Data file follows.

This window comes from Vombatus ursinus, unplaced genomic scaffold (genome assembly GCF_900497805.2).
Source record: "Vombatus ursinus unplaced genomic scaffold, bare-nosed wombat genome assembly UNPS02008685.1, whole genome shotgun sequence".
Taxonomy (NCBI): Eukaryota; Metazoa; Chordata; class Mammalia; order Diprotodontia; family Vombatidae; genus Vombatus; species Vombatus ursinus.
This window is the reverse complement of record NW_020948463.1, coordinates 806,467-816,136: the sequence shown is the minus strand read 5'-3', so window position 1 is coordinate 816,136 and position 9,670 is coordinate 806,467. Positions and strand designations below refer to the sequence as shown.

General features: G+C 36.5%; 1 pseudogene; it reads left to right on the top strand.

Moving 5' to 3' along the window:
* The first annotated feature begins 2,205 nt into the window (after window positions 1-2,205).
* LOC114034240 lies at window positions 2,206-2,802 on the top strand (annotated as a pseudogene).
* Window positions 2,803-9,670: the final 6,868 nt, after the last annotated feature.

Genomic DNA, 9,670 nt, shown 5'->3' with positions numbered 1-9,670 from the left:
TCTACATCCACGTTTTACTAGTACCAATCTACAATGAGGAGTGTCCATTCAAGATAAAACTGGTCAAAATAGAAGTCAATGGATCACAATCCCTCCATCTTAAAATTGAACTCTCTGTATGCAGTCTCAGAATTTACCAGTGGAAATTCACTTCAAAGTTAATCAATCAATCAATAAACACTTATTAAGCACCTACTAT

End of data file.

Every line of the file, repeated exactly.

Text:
This window comes from Vombatus ursinus, unplaced genomic scaffold (genome assembly GCF_900497805.2).
Source record: "Vombatus ursinus unplaced genomic scaffold, bare-nosed wombat genome assembly UNPS02008685.1, whole genome shotgun sequence".
Taxonomy (NCBI): Eukaryota; Metazoa; Chordata; class Mammalia; order Diprotodontia; family Vombatidae; genus Vombatus; species Vombatus ursinus.
This window is the reverse complement of record NW_020948463.1, coordinates 806,467-816,136: the sequence shown is the minus strand read 5'-3', so window position 1 is coordinate 816,136 and position 9,670 is coordinate 806,467. Positions and strand designations below refer to the sequence as shown.

General features: G+C 36.5%; 1 pseudogene; it reads left to right on the top strand.

Moving 5' to 3' along the window:
* The first annotated feature begins 2,205 nt into the window (after window positions 1-2,205).
* LOC114034240 lies at window positions 2,206-2,802 on the top strand (annotated as a pseudogene).
* Window positions 2,803-9,670: the final 6,868 nt, after the last annotated feature.

Genomic DNA, 9,670 nt, shown 5'->3' with positions numbered 1-9,670 from the left:
TCTACATCCACGTTTTACTAGTACCAATCTACAATGAGGAGTGTCCATTCAAGATAAAACTGGTCAAAATAGAAGTCAATGGATCACAATCCCTCCATCTTAAAATTGAACTCTCTGTATGCAGTCTCAGAATTTACCAGTGGAAATTCACTTCAAAGTTAATCAATCAATCAATAAACACTTATTAAGCACCTACTAT